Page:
December 27, 2017 What’s It to Ya?, MYOB… John 21:20-25, 1 Corinthians 12:14-21

cain and abel


Peter turned and saw the disciple whom Jesus loved following them; he was the one who had reclined next to Jesus at the supper and had said, “Lord, who is it that is going to betray you?” When Peter saw him, he said to Jesus, “Lord, what about him?” Jesus said to him, “If it is my will that he remain until I come, what is that to you? Follow me!” So the rumor spread in the community that this disciple would not die. Yet Jesus did not say to him that he would not die, but, “If it is my will that he remain until I come, what is that to you?” John 21:20-25 (NRSV)

“What’s it to ya?”


Anyone who has been around groups of children has heard both of these phrases. When giving gifts to children (or even to dogs…) it can be difficult to do so in a manner that is perceived as being fair to everyone.  Children- and dogs- seem to have radar for someone else getting something they didn’t.  This disparity is always noticed, often complained about, and sometimes fought over.

Our discontent over someone else getting what we thought we deserved can lead to tragic consequences. Cain killed Abel because he was angry that God was pleased with Abel’s sacrifice but not with his.  Wars and conflicts over the centuries have been ignited and sustained over one group of people believing that they deserved something that belonged to another group.  Jealousy and envy are deadly to a harmonious society.  We want what we don’t have, and we envy the other guy who does have it.

The Kingdom of God is not a democracy, and there is not perfect equality. We may wonder at times why God gives what we consider to be greater gifts to others, or even if God loves us as much as He loves so and so.  Yet sometimes we need to step back and MYOB (Mind Your Own Business) and pay attention to our own role and purpose in God’s kingdom without worrying about what the other guy has or doesn’t have.  It is good to thank God for His blessings and know that He is our provision. He is always right on time.  He knows our needs and heart’s desires better than we know ourselves.  As the great theologian Mick Jagger once noted– “You can’t always get what you want/ you can try sometimes/ you just might find/ you get what you need.” God doesn’t always provide what we think we want, but in the end, and in the context of eternity, He gives us what we need.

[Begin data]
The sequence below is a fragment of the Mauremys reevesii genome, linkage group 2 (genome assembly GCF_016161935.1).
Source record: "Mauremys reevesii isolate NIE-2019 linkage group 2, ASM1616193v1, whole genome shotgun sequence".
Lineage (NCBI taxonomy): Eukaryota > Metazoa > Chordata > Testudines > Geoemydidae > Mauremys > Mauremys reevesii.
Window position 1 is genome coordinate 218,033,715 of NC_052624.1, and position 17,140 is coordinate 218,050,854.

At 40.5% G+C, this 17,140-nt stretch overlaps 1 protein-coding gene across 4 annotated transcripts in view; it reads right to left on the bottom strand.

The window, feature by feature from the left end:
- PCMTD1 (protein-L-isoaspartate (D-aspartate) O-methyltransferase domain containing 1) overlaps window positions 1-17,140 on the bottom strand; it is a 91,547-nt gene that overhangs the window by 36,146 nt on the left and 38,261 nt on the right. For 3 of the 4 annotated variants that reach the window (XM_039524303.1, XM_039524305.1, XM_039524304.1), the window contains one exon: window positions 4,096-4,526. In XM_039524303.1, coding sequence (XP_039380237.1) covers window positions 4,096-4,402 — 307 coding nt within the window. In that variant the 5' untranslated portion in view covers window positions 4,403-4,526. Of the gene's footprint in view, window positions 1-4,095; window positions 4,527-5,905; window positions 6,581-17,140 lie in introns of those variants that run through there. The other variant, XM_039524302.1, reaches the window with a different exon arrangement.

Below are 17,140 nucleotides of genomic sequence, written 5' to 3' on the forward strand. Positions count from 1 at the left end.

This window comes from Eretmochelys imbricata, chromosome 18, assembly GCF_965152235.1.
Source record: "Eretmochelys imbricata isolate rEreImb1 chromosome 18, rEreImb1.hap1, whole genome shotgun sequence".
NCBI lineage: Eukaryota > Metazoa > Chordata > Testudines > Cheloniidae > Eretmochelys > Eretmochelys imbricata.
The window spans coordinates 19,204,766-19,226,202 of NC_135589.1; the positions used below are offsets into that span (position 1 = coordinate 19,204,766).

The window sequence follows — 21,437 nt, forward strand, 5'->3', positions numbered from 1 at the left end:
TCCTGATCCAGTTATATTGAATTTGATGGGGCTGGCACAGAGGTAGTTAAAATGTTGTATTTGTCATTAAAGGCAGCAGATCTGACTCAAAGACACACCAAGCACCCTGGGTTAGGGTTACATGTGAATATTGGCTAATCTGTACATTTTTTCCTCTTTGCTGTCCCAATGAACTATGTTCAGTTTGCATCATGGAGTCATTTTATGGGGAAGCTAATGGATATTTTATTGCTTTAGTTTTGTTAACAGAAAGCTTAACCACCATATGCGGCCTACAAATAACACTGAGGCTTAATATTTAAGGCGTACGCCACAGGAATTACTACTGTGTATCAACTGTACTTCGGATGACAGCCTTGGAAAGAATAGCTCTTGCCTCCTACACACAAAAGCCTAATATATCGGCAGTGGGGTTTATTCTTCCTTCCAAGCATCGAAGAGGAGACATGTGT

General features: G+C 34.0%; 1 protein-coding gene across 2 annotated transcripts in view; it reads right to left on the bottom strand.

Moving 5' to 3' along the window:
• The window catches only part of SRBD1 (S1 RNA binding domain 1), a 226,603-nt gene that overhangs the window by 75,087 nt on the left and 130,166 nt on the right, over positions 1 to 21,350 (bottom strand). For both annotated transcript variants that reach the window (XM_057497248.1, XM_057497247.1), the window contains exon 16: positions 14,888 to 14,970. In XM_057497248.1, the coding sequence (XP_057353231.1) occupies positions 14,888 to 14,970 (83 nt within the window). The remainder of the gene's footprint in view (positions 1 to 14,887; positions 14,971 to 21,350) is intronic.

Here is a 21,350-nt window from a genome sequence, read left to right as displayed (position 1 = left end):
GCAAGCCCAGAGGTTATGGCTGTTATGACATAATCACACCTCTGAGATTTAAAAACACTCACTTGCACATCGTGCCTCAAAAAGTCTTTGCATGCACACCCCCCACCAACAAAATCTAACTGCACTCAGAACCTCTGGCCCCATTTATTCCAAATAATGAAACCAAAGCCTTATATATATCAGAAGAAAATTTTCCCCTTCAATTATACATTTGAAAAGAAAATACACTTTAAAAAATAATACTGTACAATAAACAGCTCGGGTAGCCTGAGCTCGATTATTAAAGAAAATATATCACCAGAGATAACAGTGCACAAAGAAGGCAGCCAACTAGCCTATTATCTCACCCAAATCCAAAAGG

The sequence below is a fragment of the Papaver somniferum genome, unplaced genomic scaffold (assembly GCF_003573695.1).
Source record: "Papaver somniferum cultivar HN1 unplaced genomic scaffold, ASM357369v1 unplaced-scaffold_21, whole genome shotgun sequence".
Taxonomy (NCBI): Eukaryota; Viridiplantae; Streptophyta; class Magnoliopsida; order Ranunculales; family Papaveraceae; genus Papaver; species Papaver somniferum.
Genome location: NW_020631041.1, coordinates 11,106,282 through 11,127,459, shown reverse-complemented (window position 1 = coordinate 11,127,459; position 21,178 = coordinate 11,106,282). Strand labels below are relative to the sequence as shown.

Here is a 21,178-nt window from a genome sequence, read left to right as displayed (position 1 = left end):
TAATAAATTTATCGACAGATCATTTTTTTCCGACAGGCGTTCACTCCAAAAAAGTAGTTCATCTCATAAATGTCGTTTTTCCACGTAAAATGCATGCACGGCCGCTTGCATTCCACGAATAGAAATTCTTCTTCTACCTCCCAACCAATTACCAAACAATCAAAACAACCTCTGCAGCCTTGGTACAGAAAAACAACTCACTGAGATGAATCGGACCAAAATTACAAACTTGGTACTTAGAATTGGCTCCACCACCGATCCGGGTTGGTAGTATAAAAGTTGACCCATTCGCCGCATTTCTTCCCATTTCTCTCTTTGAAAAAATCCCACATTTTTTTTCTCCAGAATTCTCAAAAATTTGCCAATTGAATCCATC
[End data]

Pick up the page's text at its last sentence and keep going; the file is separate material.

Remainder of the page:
Indeed, the body does not consist of one member but of many.  If the foot would say, “Because I am not a hand, I do not belong to the body,” that would not make it any less a part of the body. And if the ear would say, “Because I am not an eye, I do not belong to the body,” that would not make it any less a part of the body. If the whole body were an eye, where would the hearing be? If the whole body were hearing, where would the sense of smell be?  But as it is, God arranged the members in the body, each one of them, as he chose.  If all were a single member, where would the body be? As it is, there are many members, yet one body. The eye cannot say to the hand, “I have no need of you,” nor again the head to the feet, “I have no need of you.” 1 Corinthians 12:14-21 (NRSV)

Everyone is given a unique purpose and mission by God. The apostle Paul compares these unique roles to the specific parts of the body.  Not everyone can be an eye or a hand.  Someone has to be an ear or a foot.

One thing we can be sure of is that God equips us for the mission He gives us. Sometimes our roles change.  Sometimes what we think is God abandoning us or failing to love us is really our inability to see the whole picture, or that at times we are blinded by our own suffering and pain. We don’t see what God sees. We don’t always know what God is preparing us for in trials, or whose lives we were sent to influence and bless. We may not understand why some people go through great hardships and suffering, while others seem to dance through life with every possible blessing.  What other people have or don’t have is between them and God. We are called to focus on God’s will for us and how we are to let Him work in and through us- including through our trials and hardships and suffering- for the sake of others.

The Babe in the manger came to earth for the salvation of humanity and the redemption of all creation. Every role in His story is important and every child of God is named, claimed, wanted and has a purpose in God’s kingdom.  Our business is very much God’s business!

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